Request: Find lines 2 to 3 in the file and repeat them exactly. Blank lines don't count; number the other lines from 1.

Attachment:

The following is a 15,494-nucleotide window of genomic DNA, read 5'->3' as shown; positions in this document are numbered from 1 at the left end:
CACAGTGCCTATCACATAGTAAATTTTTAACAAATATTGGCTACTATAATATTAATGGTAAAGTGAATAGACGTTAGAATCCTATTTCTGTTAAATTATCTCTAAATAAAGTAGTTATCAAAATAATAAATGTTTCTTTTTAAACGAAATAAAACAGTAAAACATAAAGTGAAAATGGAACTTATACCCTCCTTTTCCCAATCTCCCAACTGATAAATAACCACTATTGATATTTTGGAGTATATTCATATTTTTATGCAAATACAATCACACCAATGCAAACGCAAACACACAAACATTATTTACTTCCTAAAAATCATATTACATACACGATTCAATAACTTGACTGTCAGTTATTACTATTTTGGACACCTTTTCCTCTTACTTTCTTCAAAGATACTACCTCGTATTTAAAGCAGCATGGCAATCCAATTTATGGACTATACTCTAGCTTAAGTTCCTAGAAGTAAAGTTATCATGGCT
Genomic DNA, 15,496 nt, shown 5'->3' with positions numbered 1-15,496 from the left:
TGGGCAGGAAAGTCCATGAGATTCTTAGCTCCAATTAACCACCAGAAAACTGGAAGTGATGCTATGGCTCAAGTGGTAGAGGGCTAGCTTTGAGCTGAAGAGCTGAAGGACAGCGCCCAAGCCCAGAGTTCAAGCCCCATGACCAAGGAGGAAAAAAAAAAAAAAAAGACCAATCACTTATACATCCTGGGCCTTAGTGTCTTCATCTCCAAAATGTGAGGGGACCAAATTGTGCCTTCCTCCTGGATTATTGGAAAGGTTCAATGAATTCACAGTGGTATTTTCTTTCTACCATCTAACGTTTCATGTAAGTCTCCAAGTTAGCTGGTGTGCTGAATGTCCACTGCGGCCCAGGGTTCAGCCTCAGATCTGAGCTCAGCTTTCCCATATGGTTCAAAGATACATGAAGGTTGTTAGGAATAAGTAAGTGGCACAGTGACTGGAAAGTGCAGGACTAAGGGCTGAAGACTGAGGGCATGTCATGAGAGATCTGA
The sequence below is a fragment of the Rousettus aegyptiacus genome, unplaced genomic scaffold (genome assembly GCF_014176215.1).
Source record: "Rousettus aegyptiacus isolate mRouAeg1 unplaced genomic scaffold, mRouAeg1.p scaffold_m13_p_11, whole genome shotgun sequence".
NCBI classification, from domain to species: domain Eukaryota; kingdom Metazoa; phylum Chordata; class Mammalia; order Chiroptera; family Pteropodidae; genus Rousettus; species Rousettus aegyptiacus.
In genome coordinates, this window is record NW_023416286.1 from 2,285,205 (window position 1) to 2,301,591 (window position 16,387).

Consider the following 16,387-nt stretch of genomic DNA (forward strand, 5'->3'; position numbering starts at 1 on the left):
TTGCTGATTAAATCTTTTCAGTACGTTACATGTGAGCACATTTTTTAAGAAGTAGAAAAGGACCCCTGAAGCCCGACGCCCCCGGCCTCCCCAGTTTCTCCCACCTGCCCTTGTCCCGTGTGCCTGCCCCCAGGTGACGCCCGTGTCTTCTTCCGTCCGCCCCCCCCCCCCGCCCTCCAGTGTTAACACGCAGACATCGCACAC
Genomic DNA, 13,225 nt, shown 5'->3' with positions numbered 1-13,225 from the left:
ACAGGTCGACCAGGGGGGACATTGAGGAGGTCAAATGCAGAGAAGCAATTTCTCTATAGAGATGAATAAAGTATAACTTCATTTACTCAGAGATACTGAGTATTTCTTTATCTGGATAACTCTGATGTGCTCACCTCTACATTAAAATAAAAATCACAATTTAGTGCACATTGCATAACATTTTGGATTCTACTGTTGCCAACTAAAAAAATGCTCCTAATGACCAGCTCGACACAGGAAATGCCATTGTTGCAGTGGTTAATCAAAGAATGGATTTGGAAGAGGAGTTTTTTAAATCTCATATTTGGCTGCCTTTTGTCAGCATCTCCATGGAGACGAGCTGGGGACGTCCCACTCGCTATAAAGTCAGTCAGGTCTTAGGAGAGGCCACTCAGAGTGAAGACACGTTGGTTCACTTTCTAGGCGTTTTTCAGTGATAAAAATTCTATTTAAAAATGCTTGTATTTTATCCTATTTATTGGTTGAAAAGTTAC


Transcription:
CACAGTGCCTATCACATAGTAAATTTTTAACAAATATTGGCTACTATAATATTAATGGTAAAGTGAATAGACGTTAGAATCCTATTTCTGTTAAATTATCTCTAAATAAAGTAGTTATCAAAATAATAAATGTTTCTTTTTAAACGAAATAAAACAGTAAAACATAAAGTGAAAATGGAACTTATACCCTCCTTTTCCCAATCTCCCAACTGATAAATAACCACTATTGATATTTTGGAGTATATTCATATTTTTATGCAAATACAATCACACCAATGCAAACGCAAACACACAAACATTATTTACTTCCTAAAAATCATATTACATACACGATTCAATAACTTGACTGTCAGTTATTACTATTTTGGACACCTTTTCCTCTTACTTTCTTCAAAGATACTACCTCGTATTTAAAGCAGCATGGCAATCCAATTTATGGACTATACTCTAGCTTAAGTTCCTAGAAGTAAAGTTATCATGGCT
Genomic DNA, 15,496 nt, shown 5'->3' with positions numbered 1-15,496 from the left: